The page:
I wasn’t sure if I was on the account (turns out I’m not) but I thought I had every right to find out before either paying for a day pass or adding my name to the account. I had no way of knowing that it would be a time-consuming challenge to retrieve my information.

But the woman started sighing and rolling her eyes. She was visibly annoyed that I was asking her to get this information. Before locating it, she suggested I just buy a $50 day pass. The line was growing…

I felt like everyone in line was looking at me, wondering why I was holding them up!

Finally, she located my info and as I mentioned I’m not on the account. That’s fine, I’m ok with that. I didn’t want to add myself (for an extra $325) without talking to hubby and I was so annoyed by the situation that I didn’t really want to pay the $50. So I didn’t. I felt like I left, walking past the enormous line with my tail between my legs.

What did I expect? I guess I expect not to feel uncomfortable in a customer service transaction. There are plenty of things she could have done to prevent me from feeling this way. Not huffing, puffing and rolling her eyes at me or commenting on how large the line is getting is the first thing that comes to mind.

While I didn’t expect to waltz in there because my husband has so many miles with American or because he is a paying member, I didn’t expect to feel like my inquiry was causing an inconvenience.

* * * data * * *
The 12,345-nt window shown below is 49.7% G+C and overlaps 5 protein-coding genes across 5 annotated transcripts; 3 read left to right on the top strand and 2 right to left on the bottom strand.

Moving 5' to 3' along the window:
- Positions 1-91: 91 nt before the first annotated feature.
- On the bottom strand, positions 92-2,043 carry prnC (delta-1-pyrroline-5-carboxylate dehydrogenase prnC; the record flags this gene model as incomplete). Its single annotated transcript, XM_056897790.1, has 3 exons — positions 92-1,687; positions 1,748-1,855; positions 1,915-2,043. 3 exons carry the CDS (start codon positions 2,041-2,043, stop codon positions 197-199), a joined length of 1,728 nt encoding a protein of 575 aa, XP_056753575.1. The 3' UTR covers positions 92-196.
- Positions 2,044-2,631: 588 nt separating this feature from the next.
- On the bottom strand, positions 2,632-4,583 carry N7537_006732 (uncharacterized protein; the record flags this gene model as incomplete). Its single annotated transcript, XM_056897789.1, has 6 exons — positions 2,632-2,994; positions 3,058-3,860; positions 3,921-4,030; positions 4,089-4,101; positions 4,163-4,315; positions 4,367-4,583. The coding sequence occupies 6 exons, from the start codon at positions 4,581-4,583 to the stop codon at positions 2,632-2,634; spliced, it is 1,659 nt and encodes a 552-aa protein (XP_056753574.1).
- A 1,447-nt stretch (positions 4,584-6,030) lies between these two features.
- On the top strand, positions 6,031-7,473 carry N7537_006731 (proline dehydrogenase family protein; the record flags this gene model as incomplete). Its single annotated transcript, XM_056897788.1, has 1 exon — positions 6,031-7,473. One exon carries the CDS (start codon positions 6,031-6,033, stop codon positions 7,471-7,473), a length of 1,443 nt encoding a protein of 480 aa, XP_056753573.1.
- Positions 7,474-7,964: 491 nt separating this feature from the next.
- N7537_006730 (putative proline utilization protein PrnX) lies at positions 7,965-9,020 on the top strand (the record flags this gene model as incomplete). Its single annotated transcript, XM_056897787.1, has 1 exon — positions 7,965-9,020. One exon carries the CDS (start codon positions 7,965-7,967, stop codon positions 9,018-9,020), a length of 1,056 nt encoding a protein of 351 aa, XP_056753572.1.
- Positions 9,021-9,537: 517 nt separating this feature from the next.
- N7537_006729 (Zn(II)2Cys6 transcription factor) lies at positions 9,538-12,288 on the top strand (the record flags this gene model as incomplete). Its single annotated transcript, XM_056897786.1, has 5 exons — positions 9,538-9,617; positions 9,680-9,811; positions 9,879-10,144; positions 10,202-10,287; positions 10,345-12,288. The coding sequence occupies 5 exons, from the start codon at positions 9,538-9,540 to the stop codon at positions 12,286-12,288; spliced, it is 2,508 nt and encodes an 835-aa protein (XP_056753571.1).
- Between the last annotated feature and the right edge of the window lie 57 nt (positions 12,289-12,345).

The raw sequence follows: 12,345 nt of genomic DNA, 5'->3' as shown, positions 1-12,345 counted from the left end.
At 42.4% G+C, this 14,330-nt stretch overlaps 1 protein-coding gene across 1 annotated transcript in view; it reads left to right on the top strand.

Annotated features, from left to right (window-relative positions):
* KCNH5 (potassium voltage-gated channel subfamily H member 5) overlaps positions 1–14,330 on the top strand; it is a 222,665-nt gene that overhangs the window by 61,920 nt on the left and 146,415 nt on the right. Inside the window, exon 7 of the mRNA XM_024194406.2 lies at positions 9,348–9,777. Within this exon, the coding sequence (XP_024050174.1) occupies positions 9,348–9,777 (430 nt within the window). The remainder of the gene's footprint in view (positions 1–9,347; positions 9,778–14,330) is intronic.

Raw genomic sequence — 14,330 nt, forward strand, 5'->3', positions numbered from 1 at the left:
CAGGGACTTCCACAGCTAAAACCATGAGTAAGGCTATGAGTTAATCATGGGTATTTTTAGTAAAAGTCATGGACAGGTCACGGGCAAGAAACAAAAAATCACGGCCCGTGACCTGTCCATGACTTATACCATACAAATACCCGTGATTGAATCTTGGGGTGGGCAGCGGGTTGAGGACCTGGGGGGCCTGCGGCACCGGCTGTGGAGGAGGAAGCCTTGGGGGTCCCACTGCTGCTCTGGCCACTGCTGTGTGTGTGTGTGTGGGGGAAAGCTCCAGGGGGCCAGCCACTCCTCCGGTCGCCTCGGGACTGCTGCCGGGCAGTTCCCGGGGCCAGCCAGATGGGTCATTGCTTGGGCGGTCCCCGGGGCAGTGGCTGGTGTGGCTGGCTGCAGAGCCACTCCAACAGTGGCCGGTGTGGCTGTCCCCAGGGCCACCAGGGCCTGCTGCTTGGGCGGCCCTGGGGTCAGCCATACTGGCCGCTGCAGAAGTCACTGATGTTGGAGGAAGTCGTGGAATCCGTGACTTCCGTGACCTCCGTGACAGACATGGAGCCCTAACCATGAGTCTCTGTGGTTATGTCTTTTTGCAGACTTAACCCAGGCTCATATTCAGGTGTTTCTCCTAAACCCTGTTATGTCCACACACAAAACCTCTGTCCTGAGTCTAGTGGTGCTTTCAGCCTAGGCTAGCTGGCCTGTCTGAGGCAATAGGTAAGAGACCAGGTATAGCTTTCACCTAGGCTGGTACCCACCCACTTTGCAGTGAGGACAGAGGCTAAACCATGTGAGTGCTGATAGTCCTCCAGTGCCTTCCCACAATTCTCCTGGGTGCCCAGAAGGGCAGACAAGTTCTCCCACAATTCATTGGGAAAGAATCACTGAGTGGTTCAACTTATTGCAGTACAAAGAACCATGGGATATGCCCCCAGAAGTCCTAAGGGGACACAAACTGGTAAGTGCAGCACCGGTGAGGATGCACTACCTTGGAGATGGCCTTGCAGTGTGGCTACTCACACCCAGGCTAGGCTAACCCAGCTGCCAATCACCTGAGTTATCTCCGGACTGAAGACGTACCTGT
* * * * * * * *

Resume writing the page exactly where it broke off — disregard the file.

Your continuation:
I think this woman should look at her job a little closer… It’s to make people feel valued, not like a the police trying to prevent people from trying to sneak into some posh club!


12 May

Choose your words wisely

I didn’t realize how much time had passed since my last post! Ruby has been incredibly busy, so my time for blog posts was non-existent. Thanks to your emails, I’m re-focusing on the blog and providing you with helpful content.

Speaking of content, I was reading a brochure at a doctor’s office yesterday that prompted me to write this post. The office seems very well run, the overall feel is favorable, yet their materials were awful. Not only visually, as they were designed completely out of sync with the feel of the office. The office feels calm and relaxing, the materials could have been designed for a nightclub. Dark colors and few if any photos, a complete disconnect.

Add to that, the writing quality in the piece was not bad in the sense of poor grammar or riddled with errors, but rather not the right writing style for the intended reader. I find that this is a very common error for businesses. I’m not sure if the problem stems from business owners who micro-manage the process of creating materials and try to control the content the way they see fit or simply that some content is difficult to write in an easy-to-understand manner.